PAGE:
Join Date: Jul 2012
Re: Steffi Graf Admiration Thread Vol 2
Steffi's timing thrilled more than just the fans. To have a true Grand Slam occur in an Olympic year, and to have that Slam winner (and sort-of defending gold medalist) also win the gold medal and be enthusiastic about it, thus conferring a legitimacy and boosting future desirableness, was beyond the ITF's and the IOC's wildest dreams when they were wrangling this all out.
Also counted among the thrilled was Tennis Australia, whose state-of-the-art tennis park and renewed combined event were rewarded with a blunt reminder to the players and the encroaching upstart tournaments that the Australian Open IS one of the four majors; likewise the precedent for using the retractable roof has been set. Any dithering about it can be met with, "Well, it was part of Graf's Slam." If someone were writing this as a work of fiction, it would be rejected for the coincidences of timing being too far-fetched.
THE SEOUL GAMES : Women's Tennis : Graf Turns Her Slam Into a Golden One
October 1, 1988
BILL DWYRE, Sports Editor
Los Angeles Times
SEOUL — Since most people, writers included, have long ago run out of superlatives for her, Steffi Graf helped everybody out here Saturday, shortly after she had won the Olympic gold medal in women's singles.
"I'm very excited that I achieved this now," she said. "It is something that not many people after me will be able to achieve, I think. It is amazing."
Amazing, indeed, Super Fraulein.
Her 6-3, 6-3 blitz of Gabriela Sabatini of Argentina in the Olympic final, before a full house of 9,773 at Olympic Stadium should go down in sports record books as a major achievement.
At 19, Graf has won the Grand Slam of tennis, taking titles in the Australian Open, French Open, Wimbledon and U.S. Open this year. Then she added the Olympic gold medal in the same year. The only other woman [sic] to win a Grand Slam was Margaret Court of Australia, and when she did it, in 1970, tennis wasn't in the Olympics, nor was it an Olympic year. So not only has Graf been blessed with talent like few before her, she has also been blessed with great timing.
But with Graf, timing hasn't been everything. She is a product of a father who has driven her to excellence, while staying by her side.
Dennis Klein, a free-lance photographer who has followed her, talked Friday about his days with the Grafs. He said that Graf was programmed, in all the positive ways, for her current success.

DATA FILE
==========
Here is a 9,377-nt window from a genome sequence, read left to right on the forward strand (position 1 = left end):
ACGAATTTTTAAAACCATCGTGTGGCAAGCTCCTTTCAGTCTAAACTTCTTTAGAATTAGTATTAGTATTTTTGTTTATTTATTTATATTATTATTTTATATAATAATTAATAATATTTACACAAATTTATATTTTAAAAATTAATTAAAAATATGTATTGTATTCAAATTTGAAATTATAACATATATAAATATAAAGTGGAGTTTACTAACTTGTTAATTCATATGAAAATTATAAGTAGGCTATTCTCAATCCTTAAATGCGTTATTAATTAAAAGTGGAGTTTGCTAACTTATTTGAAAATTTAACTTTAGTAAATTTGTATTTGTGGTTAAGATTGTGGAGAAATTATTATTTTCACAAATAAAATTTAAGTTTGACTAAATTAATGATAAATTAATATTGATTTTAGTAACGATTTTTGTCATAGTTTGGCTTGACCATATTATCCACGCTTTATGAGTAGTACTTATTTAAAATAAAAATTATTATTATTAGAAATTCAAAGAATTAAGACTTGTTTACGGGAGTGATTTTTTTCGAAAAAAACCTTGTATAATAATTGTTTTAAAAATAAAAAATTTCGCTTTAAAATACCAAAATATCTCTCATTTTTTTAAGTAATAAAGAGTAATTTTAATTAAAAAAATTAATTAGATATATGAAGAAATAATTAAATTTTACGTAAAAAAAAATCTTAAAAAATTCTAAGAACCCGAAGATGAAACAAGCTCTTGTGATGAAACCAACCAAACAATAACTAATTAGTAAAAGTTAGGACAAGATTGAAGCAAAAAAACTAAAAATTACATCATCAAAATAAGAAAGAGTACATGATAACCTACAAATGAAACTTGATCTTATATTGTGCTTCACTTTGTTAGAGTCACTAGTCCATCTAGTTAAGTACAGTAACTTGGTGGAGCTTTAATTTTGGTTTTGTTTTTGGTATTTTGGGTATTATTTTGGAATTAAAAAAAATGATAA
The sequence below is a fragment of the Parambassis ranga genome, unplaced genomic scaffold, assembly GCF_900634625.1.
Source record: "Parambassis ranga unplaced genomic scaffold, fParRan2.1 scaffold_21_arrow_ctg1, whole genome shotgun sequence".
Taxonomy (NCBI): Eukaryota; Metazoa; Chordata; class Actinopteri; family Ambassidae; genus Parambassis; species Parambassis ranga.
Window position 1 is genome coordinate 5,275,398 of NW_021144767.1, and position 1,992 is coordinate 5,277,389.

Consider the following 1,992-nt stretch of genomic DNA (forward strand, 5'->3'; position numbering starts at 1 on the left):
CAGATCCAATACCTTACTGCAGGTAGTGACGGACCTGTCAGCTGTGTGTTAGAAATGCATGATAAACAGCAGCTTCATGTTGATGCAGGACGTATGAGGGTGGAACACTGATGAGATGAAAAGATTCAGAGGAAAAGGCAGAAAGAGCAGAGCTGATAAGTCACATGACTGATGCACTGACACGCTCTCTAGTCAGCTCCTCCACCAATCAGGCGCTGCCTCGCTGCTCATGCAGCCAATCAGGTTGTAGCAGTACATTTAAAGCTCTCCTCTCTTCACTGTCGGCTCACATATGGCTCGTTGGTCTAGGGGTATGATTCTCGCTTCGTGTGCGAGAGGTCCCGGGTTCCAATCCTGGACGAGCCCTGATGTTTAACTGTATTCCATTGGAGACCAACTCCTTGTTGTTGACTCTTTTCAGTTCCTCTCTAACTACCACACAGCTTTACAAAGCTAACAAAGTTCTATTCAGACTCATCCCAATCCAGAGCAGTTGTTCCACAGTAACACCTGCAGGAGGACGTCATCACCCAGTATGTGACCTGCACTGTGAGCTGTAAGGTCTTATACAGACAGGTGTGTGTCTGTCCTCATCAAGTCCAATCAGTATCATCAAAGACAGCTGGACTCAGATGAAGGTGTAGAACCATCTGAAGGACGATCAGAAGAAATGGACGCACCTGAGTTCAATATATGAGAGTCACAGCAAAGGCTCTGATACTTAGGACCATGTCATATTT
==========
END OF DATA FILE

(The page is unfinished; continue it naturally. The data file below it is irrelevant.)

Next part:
"I was there when she won her first tournament," said Klein. "I can remember it like it was yesterday. She was 4 1/2 years old, and when she won the tournament and I photographed her afterward, the trophy was about 6 inches taller than she was."
Klein said that, from the moment Graf could walk, her father, Peter Graf, had her out on the tennis courts. He had been a player himself, and his daughter was going to learn the game his way, Klein said.
"I was there when she played in her first pro tournament," Klein said. "It was in Stuttgart, and she was either 11 or had just turned 12. She played Tracy Austin in the first round, and that was when Tracy Austin was at the top of her game, maybe the best in the world.
"Well, Steffi lost, but it was close. Either a close two sets or it went to a third. And I remember it so well, because afterward, she was so angry about losing. There was none of this stuff about feeling good for a good match against one of the top players in the world. She thought she should have won.
"A week or so later, I took her some of the pictures from that match. She was nice and everything when I gave them to her, but when I walked away a little distance and she didn't think I was looking, she tore the pictures up."
That kind of competitive drive remains to this day. Perhaps it burns even hotter. In her press conference after beating Sabatini, she was asked about playing here for no money.
"I don't think about the money," she said. "I wanted to win the gold medal. I care more about winning than about making money."
To Vince Lombardi and Steffi Graf then, winning isn't everything, it's the only thing. And winning she has done. Her current streak is 40 matches. Her record this year is 66-2. The last time she lost was in April, to Sabatini, at Amelia Island, Fla. Her other loss this year was also to Sabatini.
Graf played the final here Saturday like she remembered both.
She actually suffered a service break at 2-2 of the first set. But she quickly broke back, almost as if to demonstrate to Sabatini that she should harbor no illusions of grandeur. On break point with Sabatini serving at 3-2, Graf took the Argentine's second serve and rammed it past Sabatini's forehand along the baseline so fast that Sabatini barely had time to lunge.
Then Graf held at love in a game that took less than a minute, broke Sabatini at 15-40 in the next game and efficiently served out the first set at 6-3.
From the time she got to deuce on Sabatini's serve at 3-2 until she won the first set, Graf ran off 9 points in a row and 13 of the last 15.
In the second set, Graf broke Sabatini at 2-2 by taking a second serve on break point, whipping it to her opponent's forehand side, then jumping on the return for a shot to Sabatini's backhand corner. At this point, Sabatini went into a sulk that continued well into the medal ceremony.
"After the first couple of games, I was feeling quite well," Graf said. "Then, when I got to 5-3 of the first set, I knew I had it. I was trying early to let her (make her) run. That was my plan. I didn't think she could keep it up all the way."
Graf said later that she would fly back to West Germany, play some exhibitions and probably take some time off. She also said that, having accomplished what she has this year, she plans on just trying to do more of the same next year.
"I enjoy playing tennis," she said. "I know I've played a lot, but I have no motivation problems to play more."
That's amazing, too.